Some nights twenty people crowd around the back table at the cafe where we meet. Other times, maybe three or four people show up. Even though the attendance numbers didn’t merit it, I agreed to schedule a morning meetup (I see it as an opportunity for other members to learn about group ownership and organization growth and so sometimes I just skip it). The extra meetup on the calendar costs me nothing, and when it becomes a source of stress in my life, I just don’t go to the second one. While we had one incident last year when someone running a different local Pagan meetup spread rumors we had closed, for the most part the group has grown and shrunken naturally. Spreading the word on social media has done little – people find us on Meetup or they don’t. Facebook, Twitter and Instagram postings gain no attention whatsoever. We are listed on Witchvox out of a wistful affection for the days of printed calendars and linear ways to find Pagan groups…but who the hell uses Witchvox anymore? Ultimately Meetup serves our purposes because we are listed where people are looking for groups to join.

In the process, the core group has changed and shifted over the last four years. People have to move away, change jobs and we no longer fit their schedule, students graduate – and new people show up. While a core group inevitably forms, as long as you can avoid unnecessary in-grouping/excess cliquing, the group will continue to grow. The less you take attendance to heart, the less stress you experience over it.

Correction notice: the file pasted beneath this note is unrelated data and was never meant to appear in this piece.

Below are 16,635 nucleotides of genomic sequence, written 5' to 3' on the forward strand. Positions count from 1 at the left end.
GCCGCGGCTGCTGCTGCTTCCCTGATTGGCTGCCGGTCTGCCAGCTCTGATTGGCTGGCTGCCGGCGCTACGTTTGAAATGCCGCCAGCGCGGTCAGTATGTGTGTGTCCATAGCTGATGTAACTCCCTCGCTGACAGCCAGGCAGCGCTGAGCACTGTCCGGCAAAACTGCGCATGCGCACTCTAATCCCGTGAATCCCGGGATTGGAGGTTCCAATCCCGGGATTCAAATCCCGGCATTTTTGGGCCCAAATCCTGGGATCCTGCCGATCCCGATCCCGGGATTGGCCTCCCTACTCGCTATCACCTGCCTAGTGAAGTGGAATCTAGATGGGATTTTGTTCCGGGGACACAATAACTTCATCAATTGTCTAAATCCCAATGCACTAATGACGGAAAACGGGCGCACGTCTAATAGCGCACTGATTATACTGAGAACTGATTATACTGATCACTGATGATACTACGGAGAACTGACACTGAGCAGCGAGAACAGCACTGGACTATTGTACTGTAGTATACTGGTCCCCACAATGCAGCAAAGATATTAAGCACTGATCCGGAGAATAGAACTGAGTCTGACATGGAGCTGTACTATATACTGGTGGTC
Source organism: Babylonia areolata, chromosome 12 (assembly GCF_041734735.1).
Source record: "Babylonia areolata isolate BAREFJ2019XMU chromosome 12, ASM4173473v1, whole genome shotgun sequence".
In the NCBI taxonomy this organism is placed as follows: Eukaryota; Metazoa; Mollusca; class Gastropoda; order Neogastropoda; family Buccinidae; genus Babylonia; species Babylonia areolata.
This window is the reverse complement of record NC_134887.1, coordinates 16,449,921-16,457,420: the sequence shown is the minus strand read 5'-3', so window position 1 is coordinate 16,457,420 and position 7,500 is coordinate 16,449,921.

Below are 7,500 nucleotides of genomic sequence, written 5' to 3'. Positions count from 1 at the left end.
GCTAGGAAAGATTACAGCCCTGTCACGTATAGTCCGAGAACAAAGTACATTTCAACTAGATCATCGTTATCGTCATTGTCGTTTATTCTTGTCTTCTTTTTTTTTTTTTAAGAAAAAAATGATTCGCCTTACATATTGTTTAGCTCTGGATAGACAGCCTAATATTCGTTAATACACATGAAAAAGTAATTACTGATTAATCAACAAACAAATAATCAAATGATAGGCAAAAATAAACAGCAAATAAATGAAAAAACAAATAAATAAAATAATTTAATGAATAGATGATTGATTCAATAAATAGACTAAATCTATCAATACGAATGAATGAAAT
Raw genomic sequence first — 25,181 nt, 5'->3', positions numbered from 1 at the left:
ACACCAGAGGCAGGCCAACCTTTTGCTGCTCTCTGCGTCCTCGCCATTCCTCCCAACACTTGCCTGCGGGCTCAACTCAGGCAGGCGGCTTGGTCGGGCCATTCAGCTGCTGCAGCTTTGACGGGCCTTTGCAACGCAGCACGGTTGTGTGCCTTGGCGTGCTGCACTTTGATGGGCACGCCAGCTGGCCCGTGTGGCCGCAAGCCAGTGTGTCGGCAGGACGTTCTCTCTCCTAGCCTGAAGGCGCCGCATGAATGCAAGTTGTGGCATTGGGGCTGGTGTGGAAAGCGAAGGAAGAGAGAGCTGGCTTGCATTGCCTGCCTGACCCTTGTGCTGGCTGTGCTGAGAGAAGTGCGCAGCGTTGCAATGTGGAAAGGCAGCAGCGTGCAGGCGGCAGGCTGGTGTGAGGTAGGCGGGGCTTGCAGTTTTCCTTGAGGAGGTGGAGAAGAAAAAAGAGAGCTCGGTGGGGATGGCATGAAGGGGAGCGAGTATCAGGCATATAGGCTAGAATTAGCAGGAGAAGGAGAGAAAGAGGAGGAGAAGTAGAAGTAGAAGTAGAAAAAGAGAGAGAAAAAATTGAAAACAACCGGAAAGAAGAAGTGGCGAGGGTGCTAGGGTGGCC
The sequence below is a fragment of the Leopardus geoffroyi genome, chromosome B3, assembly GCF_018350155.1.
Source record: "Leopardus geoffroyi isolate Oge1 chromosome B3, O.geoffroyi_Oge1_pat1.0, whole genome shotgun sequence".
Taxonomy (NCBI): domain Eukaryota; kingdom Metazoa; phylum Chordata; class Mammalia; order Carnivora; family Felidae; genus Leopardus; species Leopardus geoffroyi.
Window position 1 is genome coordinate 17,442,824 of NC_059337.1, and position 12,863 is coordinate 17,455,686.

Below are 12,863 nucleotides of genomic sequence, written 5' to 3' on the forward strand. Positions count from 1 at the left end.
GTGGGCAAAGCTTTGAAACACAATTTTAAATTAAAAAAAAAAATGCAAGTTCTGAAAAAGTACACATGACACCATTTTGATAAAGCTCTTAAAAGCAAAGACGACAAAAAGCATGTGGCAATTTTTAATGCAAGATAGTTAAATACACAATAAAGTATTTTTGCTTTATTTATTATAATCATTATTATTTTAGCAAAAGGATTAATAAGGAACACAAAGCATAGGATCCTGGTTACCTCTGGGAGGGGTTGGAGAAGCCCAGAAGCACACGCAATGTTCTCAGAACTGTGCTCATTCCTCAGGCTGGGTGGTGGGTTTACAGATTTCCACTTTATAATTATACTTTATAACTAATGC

This does raise the question: how do you know what’s a normal ebb and what’s a sudden loss of membership?

In my twenty years of Pagan and community organizing, sudden large attendance fall-off is much more concerning than slow growth and annual ebbs and contractions. If twenty percent of your regulars abruptly stop coming, you need to look for the metaphorical drainage hole.  This can be a lot of things: an automated email that stopped working, a similar event happening at the same time, even a change in traffic patterns. Even after decades, these moments can still catch me off-guard. One happened to my current group recently when someone looking to run a similar group spread rumors that the one I run shut down. I only found out about this because someone sent me a message asking if what they had heard was true. It is particularly puzzling since our online presence has continued undisrupted since the group’s inception. As quick as we are to check our phones, no one was quick to Google and verify this.